Hiram Goza


My plan was to walk around in the park for a while, then head back home.  I was think­ing this walk would clear my head, help me get my thoughts in order.  I had things to do, but I couldn’t get them done because I had so many dis­trac­tions.  I felt like every time I was all set to tack­le the impor­tant work I had to do, some­thing would pop up and dis­tract me.  It was either peo­ple, like the peo­ple that were always hound­ing me to meet them at the waf­fle place, or my own thoughts—unstoppable thoughts, I said to myself.

When I got to the park, a man was climb­ing a tree.  He climbed the tree like a cat, I thought.  It was an oak tree, with broad branch­es, and the man sprawled out on one of them and unfold­ed a news­pa­per.  Instead of walk­ing through the park, as I had planned to do, I sat down on a cement bench.  The man in the tree was read­ing his paper and drink­ing from a small bot­tle.  I was think­ing about a play I want­ed to write, a German play.  I want­ed to write it in German and then trans­late it into English.  I knew it would be hard, but it was what I had to do.

The man in the tree sat up and lit a cig­a­rette.  He drank from the lit­tle bot­tle as he smoked.  I thought about my play, which would be about a pre­his­toric per­son that had begun to try to write by mak­ing marks in the dirt or on rocks.  My play was one thing I knew the peo­ple I some­times met at the waf­fle place would not under­stand.  I knew if I tried to broach the sub­ject of my plan to write a play in German and then trans­late it into English with these peo­ple, their lack of under­stand­ing would make itself known in the most dis­agree­able way, espe­cial­ly if I told them the play would focus on an ancient person—either a man or a woman—that was just begin­ning to try to write things down or draw pic­tures of things.

Louise,” the man in the tree called.  I glanced at him and then looked away.  My mind was crowd­ed with things that kept me from pro­gress­ing with my play.  Not only were there the peo­ple that were always try­ing to get me to meet them at the waf­fle place, but there were oth­er things.  For one thing, I thought, there was the mat­ter of Baton Rouge, where I lived now, and New Orleans, where I had once lived, where I had spent most of my life.  I had always been known as a city boy from New Orleans, and I was still called a city boy from New Orleans, even though I didn’t live there anymore.

It didn’t do me any good to keep think­ing about how much bet­ter New Orleans had been than Baton Rouge was.  The man in the tree hollered “Louise” again while I was think­ing about what a waste of time it was for me to keep com­par­ing the two places since I had moved out of New Orleans years before and had no plans to move back there, since Baton Rouge was my home and had been my home for years now.  I want­ed to con­cen­trate on my play and stop obsess­ing about New Orleans and Baton Rouge, Tulane and LSU.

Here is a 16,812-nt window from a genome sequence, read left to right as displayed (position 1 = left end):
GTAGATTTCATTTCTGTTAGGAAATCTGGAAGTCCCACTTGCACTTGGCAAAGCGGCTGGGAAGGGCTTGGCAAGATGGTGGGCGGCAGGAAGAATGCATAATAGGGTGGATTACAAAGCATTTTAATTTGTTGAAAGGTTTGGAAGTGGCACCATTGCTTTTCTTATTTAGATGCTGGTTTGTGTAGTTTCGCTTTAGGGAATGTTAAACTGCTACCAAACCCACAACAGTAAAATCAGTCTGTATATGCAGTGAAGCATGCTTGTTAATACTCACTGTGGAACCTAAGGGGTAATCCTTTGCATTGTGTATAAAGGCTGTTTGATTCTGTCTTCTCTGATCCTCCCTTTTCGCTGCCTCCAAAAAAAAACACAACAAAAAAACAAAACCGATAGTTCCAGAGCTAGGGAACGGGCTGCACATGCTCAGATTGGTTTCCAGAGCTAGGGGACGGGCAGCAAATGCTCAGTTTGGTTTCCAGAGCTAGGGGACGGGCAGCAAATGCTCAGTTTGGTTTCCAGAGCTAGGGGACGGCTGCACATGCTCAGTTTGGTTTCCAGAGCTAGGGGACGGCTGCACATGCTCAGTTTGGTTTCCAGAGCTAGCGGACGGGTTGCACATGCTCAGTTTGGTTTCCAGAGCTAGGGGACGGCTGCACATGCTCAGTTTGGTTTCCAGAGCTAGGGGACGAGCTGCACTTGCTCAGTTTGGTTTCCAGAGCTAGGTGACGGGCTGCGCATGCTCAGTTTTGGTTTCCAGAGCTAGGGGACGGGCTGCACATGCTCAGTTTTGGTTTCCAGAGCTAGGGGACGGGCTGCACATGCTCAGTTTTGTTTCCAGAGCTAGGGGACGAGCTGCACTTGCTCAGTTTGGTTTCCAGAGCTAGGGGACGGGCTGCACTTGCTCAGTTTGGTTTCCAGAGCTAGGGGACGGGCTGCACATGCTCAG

I was tired of sit­ting on the bench, but I didn’t want to leave the park yet.  I was try­ing to think about my play, to clear my mind of all these oth­er things, these dis­trac­tions.  I thought about how I had root­ed against the Tigers when I attend­ed LSU.  I remem­bered sit­ting with some oth­er LSU stu­dents and root­ing against the Tigers.  This was some­thing I hadn’t thought about in years, but now it kept pop­ping into my mind.

People were gath­er­ing around the tree while I tried to keep my mind on my play, on writ­ing my play in German and then trans­lat­ing it into English.  I thought about my main char­ac­ter, a pre­his­toric per­son that was try­ing to write things down so he—or she—would have some kind of record of what he—or she—had seen.

I thought about Merle and how hap­py we had been when we lived togeth­er in New Orleans.  That was years ago, I was think­ing as two police offi­cers tried to coax the man down from the tree.  It seemed like a hun­dred years ago.  I tried to think about my play, my German play, and not about New Orleans.  I was try­ing to get a clear pic­ture of my pro­tag­o­nist, try­ing to decide whether the play would be from a male’s or a female’s point of view, instead of think­ing about the peo­ple I didn’t want to meet at the waf­fle place.

I thought about Merle and the flowerbed I was plan­ning to put in my yard.  This flowerbed, I was think­ing as I got up from the bench, would have sev­er­al dif­fer­ent kinds of plants in it, includ­ing ros­es, which were Merle’s favorites.  She had plant­ed some dark red ros­es in our yard in New Orleans, and I won­dered whether they were still there.  It would be easy enough for me to dri­ve to the old neigh­bor­hood and find out, but I knew I wouldn’t.  Not now, anyway.

As I walked along the side­walk, I felt like my head had cleared a lit­tle.  I thought this trip to the park would turn out to have a pos­i­tive effect on my German play.  When I got home, I would be able to get some things done, I told myself as I wait­ed for a traf­fic light to turn green.  I would get out my German dic­tio­nary and go to work.


Hiram Goza is the author of the nov­el Birds of Paradise, avail­able at Amazon and fine book­stores, and is com­plet­ing her sec­ond novel.